According to HowStuffWorks, a cooling tower works by using a stream of cold water that is run over a heat exchanger to cool down the individual condenser coils. Some of the water in the stream is evaporated, which further cools the rest of the stream being run across the hot equipment. Some cooling towers have a single fluid circuit, while others use two circuits that never touch.
Cooling towers reject heat by extracting excess heat into the atmosphere. This is accomplished when the water stream is cooled with an evaporative method: some water evaporates and cools the rest of the water stream to a decreased temperature. However, this also means that cooling towers require the addition of water to replace that which has been lost to evaporation at regular intervals.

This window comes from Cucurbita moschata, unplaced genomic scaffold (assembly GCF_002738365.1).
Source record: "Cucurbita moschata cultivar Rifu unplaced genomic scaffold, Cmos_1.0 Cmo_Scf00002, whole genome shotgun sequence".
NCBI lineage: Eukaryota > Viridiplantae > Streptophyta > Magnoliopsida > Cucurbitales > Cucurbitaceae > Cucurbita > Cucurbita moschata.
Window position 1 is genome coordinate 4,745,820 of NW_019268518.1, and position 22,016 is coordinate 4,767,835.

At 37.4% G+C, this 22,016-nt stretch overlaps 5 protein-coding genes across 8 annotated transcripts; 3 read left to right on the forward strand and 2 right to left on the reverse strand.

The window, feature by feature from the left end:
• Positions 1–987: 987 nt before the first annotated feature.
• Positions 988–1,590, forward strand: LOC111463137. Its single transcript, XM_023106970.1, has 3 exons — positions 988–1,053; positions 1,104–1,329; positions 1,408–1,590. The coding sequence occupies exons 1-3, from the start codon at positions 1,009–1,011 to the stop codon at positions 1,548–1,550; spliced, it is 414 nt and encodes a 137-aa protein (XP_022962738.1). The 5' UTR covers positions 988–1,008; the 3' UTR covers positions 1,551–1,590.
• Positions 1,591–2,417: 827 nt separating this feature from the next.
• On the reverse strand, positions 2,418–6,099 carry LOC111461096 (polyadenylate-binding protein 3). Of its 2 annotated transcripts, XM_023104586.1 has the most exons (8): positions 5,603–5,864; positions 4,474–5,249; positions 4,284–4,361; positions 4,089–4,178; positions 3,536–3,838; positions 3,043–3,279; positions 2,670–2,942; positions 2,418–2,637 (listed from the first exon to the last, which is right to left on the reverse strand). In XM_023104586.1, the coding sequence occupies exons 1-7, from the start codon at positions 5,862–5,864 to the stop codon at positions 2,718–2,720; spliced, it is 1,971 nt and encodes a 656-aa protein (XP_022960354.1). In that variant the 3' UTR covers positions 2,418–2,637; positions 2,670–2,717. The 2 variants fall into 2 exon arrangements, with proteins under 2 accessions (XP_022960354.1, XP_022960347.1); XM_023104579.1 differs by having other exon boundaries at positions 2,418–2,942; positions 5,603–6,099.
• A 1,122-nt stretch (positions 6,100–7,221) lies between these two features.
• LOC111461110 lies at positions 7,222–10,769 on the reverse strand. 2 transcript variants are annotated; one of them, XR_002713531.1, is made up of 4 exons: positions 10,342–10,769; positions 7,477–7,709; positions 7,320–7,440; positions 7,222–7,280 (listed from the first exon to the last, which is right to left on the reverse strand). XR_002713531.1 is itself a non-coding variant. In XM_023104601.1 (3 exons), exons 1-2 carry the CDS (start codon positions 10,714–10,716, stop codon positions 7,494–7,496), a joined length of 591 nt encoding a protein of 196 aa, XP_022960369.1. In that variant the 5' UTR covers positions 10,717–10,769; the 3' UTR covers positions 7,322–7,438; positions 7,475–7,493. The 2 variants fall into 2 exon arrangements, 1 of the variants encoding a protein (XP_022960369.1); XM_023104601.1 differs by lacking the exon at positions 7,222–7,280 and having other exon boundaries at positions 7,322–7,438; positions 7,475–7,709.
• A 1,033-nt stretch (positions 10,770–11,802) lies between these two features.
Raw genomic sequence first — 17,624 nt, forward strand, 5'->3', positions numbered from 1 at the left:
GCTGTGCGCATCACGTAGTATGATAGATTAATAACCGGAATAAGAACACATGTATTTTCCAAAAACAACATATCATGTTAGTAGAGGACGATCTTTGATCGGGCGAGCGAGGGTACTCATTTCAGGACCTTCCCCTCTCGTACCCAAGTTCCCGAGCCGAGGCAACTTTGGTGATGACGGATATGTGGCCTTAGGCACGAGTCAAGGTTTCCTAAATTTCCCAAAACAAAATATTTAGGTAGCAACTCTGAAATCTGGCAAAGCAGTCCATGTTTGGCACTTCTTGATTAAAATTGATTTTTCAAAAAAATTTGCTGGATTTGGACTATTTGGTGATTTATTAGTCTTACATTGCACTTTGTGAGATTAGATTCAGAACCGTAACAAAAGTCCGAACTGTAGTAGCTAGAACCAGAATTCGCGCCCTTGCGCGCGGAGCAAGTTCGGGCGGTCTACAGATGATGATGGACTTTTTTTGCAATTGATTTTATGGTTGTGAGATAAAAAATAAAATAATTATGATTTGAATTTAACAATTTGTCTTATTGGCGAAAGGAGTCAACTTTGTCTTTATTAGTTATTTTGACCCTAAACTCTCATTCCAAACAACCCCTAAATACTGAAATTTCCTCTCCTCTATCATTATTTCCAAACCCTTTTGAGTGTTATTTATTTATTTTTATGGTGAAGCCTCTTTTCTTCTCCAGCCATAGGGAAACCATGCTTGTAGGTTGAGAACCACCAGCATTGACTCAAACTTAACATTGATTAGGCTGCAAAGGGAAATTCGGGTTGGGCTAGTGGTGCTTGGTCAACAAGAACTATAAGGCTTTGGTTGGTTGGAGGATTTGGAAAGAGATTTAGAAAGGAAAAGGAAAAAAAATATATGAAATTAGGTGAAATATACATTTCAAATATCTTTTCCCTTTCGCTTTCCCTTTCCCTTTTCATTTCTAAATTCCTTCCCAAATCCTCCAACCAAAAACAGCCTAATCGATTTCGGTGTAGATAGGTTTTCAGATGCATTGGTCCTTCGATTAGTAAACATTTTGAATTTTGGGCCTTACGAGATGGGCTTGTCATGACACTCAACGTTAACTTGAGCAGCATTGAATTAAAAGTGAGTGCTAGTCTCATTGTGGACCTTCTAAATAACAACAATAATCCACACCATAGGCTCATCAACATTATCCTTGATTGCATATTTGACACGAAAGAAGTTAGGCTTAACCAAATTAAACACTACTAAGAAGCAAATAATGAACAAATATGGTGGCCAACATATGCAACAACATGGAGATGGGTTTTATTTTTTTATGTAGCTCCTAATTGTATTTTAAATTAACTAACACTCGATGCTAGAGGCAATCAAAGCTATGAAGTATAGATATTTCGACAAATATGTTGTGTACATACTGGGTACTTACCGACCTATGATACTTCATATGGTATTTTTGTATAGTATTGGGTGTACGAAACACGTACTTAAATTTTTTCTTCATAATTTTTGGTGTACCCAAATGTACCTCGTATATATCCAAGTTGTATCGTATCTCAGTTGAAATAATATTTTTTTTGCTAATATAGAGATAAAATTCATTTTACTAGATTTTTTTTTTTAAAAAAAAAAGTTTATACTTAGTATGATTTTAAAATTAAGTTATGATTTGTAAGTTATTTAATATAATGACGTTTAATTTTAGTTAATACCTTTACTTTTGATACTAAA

Unlike other forms of cooling technology that use air as the primary method of decreasing temperatures, cooling towers use water and are generally able to function on larger scales. Additionally, depending on external factors such as relative humidity and barometric pressure, cooling towers can provide a greater drop in temperature than air-based systems. Because the evaporative method can be easily generalized to different industries, cooling towers can be used for a variety of different applications, including air conditioning, manufacturing and electric power generation.